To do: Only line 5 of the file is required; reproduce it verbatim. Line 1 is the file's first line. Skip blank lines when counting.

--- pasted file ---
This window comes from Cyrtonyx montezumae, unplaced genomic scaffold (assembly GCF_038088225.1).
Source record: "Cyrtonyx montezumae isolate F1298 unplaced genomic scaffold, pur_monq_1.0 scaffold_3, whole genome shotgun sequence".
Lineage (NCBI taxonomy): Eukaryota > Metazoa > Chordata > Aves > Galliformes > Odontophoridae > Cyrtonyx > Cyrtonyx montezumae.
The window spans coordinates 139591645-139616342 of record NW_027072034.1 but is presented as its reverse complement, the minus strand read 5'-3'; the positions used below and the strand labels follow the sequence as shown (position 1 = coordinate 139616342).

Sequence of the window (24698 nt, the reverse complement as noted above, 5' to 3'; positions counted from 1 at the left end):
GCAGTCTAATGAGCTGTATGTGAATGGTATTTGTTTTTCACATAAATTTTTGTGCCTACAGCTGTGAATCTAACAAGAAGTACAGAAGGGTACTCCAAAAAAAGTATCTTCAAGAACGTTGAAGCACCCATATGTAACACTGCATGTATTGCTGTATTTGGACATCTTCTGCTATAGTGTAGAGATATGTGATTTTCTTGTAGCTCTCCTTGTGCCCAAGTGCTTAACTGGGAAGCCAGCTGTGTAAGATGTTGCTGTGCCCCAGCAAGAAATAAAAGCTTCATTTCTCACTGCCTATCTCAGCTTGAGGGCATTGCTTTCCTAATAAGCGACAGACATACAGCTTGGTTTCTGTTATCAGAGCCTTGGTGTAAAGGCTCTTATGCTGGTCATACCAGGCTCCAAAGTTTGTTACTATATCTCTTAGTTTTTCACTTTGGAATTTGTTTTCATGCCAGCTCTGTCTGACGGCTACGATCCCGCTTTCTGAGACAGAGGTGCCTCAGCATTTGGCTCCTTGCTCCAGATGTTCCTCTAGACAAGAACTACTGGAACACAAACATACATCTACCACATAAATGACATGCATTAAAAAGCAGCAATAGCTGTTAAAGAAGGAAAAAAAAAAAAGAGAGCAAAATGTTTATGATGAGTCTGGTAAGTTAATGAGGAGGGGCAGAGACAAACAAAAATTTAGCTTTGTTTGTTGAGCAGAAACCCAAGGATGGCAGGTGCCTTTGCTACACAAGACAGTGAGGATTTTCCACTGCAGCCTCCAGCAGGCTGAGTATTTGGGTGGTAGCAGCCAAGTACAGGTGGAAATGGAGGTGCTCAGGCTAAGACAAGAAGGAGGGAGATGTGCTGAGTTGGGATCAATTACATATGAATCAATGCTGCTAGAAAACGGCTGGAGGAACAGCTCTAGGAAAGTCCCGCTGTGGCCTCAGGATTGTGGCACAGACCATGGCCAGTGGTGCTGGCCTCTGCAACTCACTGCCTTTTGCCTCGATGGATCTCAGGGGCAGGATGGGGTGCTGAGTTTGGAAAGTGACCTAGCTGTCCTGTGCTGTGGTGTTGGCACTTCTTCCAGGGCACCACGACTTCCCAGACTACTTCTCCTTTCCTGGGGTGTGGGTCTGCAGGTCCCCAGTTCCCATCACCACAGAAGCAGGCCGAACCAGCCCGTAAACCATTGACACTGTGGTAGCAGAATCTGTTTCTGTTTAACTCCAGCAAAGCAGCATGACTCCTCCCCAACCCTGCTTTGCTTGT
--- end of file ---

Sequence of the window (24698 nt, the reverse complement as noted above, 5' to 3'; positions counted from 1 at the left end):